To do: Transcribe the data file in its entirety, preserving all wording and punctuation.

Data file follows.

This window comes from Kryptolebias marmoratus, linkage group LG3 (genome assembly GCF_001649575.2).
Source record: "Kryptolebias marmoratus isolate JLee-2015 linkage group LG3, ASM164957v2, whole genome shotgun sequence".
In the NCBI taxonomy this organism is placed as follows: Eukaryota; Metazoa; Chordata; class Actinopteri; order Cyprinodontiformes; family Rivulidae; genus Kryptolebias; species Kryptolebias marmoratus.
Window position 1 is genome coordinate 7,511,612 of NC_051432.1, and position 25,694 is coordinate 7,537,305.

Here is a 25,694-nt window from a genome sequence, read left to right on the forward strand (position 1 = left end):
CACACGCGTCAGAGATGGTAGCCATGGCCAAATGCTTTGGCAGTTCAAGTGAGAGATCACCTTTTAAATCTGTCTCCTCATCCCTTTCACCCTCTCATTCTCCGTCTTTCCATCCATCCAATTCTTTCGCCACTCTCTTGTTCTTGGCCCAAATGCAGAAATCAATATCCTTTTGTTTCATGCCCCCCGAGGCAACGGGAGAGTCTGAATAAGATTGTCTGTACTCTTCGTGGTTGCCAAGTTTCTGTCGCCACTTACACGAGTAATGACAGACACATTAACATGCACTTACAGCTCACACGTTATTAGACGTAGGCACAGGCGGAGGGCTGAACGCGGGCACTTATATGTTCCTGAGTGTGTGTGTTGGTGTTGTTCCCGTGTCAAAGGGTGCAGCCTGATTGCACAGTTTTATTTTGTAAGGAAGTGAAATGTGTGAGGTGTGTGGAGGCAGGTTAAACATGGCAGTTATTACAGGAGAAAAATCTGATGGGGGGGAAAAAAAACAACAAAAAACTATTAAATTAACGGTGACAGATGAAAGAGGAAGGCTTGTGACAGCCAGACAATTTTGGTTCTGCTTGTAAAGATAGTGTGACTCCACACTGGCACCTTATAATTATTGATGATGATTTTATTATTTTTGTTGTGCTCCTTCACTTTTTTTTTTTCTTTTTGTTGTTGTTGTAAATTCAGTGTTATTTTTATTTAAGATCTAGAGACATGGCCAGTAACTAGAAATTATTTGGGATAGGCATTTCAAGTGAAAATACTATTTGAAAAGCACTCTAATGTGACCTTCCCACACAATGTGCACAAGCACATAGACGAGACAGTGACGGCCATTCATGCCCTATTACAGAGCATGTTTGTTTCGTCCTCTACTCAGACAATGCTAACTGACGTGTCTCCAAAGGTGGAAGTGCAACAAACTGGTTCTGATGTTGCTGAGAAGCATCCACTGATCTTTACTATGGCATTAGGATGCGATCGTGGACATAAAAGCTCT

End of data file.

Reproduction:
This window comes from Kryptolebias marmoratus, linkage group LG3 (genome assembly GCF_001649575.2).
Source record: "Kryptolebias marmoratus isolate JLee-2015 linkage group LG3, ASM164957v2, whole genome shotgun sequence".
In the NCBI taxonomy this organism is placed as follows: Eukaryota; Metazoa; Chordata; class Actinopteri; order Cyprinodontiformes; family Rivulidae; genus Kryptolebias; species Kryptolebias marmoratus.
Window position 1 is genome coordinate 7,511,612 of NC_051432.1, and position 25,694 is coordinate 7,537,305.

Here is a 25,694-nt window from a genome sequence, read left to right on the forward strand (position 1 = left end):
CACACGCGTCAGAGATGGTAGCCATGGCCAAATGCTTTGGCAGTTCAAGTGAGAGATCACCTTTTAAATCTGTCTCCTCATCCCTTTCACCCTCTCATTCTCCGTCTTTCCATCCATCCAATTCTTTCGCCACTCTCTTGTTCTTGGCCCAAATGCAGAAATCAATATCCTTTTGTTTCATGCCCCCCGAGGCAACGGGAGAGTCTGAATAAGATTGTCTGTACTCTTCGTGGTTGCCAAGTTTCTGTCGCCACTTACACGAGTAATGACAGACACATTAACATGCACTTACAGCTCACACGTTATTAGACGTAGGCACAGGCGGAGGGCTGAACGCGGGCACTTATATGTTCCTGAGTGTGTGTGTTGGTGTTGTTCCCGTGTCAAAGGGTGCAGCCTGATTGCACAGTTTTATTTTGTAAGGAAGTGAAATGTGTGAGGTGTGTGGAGGCAGGTTAAACATGGCAGTTATTACAGGAGAAAAATCTGATGGGGGGGAAAAAAAACAACAAAAAACTATTAAATTAACGGTGACAGATGAAAGAGGAAGGCTTGTGACAGCCAGACAATTTTGGTTCTGCTTGTAAAGATAGTGTGACTCCACACTGGCACCTTATAATTATTGATGATGATTTTATTATTTTTGTTGTGCTCCTTCACTTTTTTTTTTTCTTTTTGTTGTTGTTGTAAATTCAGTGTTATTTTTATTTAAGATCTAGAGACATGGCCAGTAACTAGAAATTATTTGGGATAGGCATTTCAAGTGAAAATACTATTTGAAAAGCACTCTAATGTGACCTTCCCACACAATGTGCACAAGCACATAGACGAGACAGTGACGGCCATTCATGCCCTATTACAGAGCATGTTTGTTTCGTCCTCTACTCAGACAATGCTAACTGACGTGTCTCCAAAGGTGGAAGTGCAACAAACTGGTTCTGATGTTGCTGAGAAGCATCCACTGATCTTTACTATGGCATTAGGATGCGATCGTGGACATAAAAGCTCT